Alfred Eisenstaedt shuns conversations that border on the philosophical or mundane. He finds words almost cumbersome, They cannot convey what he wants: the telling expression on a face or the revealing detail of a situation.
In the span of seventy years, Alfred Eisenstaedt’s photographs have captured the glamour and innocence of Marilyn Monroe; the quintessence of Wmston Churchill’s strength and irreverence; and the joy and hope for the future at the close of World War II captured in a coupie’s celebratory kiss.
These expressions and details have defined everything we know and have experienced about a period of history or a person. They are unforgettable photographs.
Yet Eisenstaedt is abrupt in dismissing any meaning and message in his photographs. »I’m a photographer mostly for myself. I enjoy myself, and many pictures I did in my life were mostly taken for my own enjoyment. »
And if an editor does not like a particular photo, Eisenstaedt is again characteristically derisive. « Editors and photographers don’t agree all the time. I have a different taste. I come from a school of pictorialists.
« I was not a photojournalist when I started. I didn’t know what photojournalists were at the time, I’m more or less a pictorial photographer. »
The older son of Joseph and Regina (Schoen) Eisenstaedt, Alfred Eisenstaedt was born on December 6, 1898 in the West Prussian town of Dirschau, Germany (now Poland), The family moved to Berlin in 1906 where they lived comfortably from the success of Joseph Eisenstaedt’s department store.
When he was 13 years old, his uncle gave him an Eastman folding No.3 camera for his birthday in 1911, hoping the boy would take an interest in the new gadget, and possibly tum it into an engaging hobby. Eisenstaedt remembers quickly losing interest in the camera.
Graduating from the strict Hohenzollem Gymnasium in 1916, he was drafted into the German army and sent to Flanders where he served as a field artillery cannoneer. His military career ended during the second western offensive when a British shell struck his position-leaving both his legs badly injured by shrapnel. His companions were killed in the attack.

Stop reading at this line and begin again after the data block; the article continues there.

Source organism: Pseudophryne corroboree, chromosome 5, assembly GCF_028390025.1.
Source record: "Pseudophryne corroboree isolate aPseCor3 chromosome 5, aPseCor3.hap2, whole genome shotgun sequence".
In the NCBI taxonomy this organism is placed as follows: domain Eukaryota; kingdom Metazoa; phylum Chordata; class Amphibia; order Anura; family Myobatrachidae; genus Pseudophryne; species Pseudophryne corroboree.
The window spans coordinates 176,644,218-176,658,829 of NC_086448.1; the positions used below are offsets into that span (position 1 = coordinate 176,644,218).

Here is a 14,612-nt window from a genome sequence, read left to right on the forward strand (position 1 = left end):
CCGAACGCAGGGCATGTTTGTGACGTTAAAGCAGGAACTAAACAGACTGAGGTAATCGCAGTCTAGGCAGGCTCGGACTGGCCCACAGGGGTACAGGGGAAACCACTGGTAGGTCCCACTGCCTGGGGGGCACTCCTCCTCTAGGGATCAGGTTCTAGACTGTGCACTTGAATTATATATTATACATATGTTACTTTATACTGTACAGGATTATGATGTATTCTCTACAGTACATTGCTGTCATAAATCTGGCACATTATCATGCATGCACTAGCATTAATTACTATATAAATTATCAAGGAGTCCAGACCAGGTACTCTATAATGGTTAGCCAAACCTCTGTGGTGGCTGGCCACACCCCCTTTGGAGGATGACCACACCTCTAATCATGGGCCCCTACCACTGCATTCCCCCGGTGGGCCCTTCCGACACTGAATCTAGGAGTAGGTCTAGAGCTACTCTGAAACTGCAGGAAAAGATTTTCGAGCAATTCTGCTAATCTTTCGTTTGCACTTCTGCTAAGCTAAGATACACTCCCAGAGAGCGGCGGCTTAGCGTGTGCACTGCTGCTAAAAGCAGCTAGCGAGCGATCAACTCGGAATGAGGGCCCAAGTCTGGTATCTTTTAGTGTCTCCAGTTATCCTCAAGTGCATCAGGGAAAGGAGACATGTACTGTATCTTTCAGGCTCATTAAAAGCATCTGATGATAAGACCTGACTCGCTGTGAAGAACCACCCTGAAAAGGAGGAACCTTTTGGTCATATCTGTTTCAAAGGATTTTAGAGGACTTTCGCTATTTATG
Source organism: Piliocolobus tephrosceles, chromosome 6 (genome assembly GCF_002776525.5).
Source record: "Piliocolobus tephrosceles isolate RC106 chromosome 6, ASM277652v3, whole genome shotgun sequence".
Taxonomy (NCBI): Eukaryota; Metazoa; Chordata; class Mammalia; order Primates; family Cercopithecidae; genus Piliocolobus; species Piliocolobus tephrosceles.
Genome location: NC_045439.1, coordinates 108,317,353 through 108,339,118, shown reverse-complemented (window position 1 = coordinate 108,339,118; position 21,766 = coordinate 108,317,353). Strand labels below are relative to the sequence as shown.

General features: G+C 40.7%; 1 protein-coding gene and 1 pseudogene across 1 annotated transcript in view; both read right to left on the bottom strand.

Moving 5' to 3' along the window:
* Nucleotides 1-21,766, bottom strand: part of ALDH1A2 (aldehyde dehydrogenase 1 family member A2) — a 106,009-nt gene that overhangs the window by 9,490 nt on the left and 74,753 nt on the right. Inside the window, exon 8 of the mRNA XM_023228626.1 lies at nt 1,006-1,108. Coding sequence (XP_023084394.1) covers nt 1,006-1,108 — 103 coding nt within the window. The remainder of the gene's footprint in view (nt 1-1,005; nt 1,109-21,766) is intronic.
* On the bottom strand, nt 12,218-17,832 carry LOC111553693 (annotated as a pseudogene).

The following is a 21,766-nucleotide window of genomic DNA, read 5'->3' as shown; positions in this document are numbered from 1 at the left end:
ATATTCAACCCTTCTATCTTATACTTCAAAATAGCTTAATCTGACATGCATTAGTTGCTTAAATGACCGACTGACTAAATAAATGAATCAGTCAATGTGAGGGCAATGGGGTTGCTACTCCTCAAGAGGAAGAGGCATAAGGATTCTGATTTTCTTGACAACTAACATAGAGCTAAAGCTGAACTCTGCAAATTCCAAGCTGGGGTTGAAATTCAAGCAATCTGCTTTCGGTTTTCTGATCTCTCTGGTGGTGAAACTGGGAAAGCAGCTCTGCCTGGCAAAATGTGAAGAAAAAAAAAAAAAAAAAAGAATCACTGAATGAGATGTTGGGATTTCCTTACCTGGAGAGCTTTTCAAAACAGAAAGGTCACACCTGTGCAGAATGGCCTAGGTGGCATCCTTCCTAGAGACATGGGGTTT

The aftermaths still haunt Eisenstaedt. On a trip to Verdun, he vividly recalls being overwhelmed by memories of the water-filled craters and the stench of the dead rising from fields strewn with body parts, To this day, he dislikes taking photographs of war and its attendant horrors.
After spending a year recovering from his wounds, Eisenstaedt entered university, where he indulged his passion for fine art, especially painting, by spending much of his free time in Berlin museums. He also took up photography again-this time, seriously.
Gripped by the « photo bug, » he spent most of his money on photographic equipment and on supplies for a primitive darkroom he set up in his parents’ bathroom.
In 1927, he sold his first photograph to Der Weltspiegel, an illustrated Berlin periodical. It was of a young woman playing tennis during the late afternoon, taken while on vacation with his parents in Czechoslovakia.
He was intrigued by the long shadows that the woman cast during her playing, but was dissatisfied with the other elements in the picture.
« In that photo, the tennis player was very small and the trees and benches in the background were very large », he recalls. So he asked a friend what he could do about it, and was told to enlarge the tennis player.
« I did not Know what « enlarge » meant. » Eisenslaedt admits. But once his Friend showed him the technique, a whole new world was waiting for him.
For that first picture, later titled « Autumn. The Shadows Grow Longer », he got 12 GM. ($3). Impressed by the photograph, the editor of Der Weltspiegel asked Eisenstaedt to bring him more work. Three weeks later, Eisenstaedt sold him another photograph.
Soon he was selling his pictures as a freelancer to periodicals and papers around the country and becoming one of the leaders of Ihe new art of photojournalism.
In place of the stiff and formalized photographs of the early part of the century. Eisenstaedt and other photographers emphasized spontancity and realism. They also began promoting the use of smaller and lighter cameras that allowed a photographer to move more freely around their subjects and scenes.
In the Berlin of the ’20s, in the metropolis of Brecht’s The Three Penny Opera, Marlene Dietrich’s Blue Angel, and Josephine Baker. Eisenstaedt’s career and growing recognition seemed assured.
Then, in the ’30s, he once again had to set his camera aside.
On October 29, 1929 the American stock market crashed, F. Scott Fitzgerald’s Jazz. Age ended with stockholders ruined, banks and businesses closing and unemployment rising to staggering levels. The Great Depression had begun.
Eisenstaedt’s family lost everything in the Crash. Having to help out, he went to work in a local « five and dime » selling sundries. But he couldn’t concentrate on buttons and belts. He was more interested in music, theater, and of course, photography.
« My boss considered me a very bad salesman. He said, « Mr. Eisenstaedt, you have to make up your mind within a week whether you will continue to sell buttons and belts or-what do you call the other thing you are doing? » And I said, « Photography ». He didn’t even know it-it didn’t exist.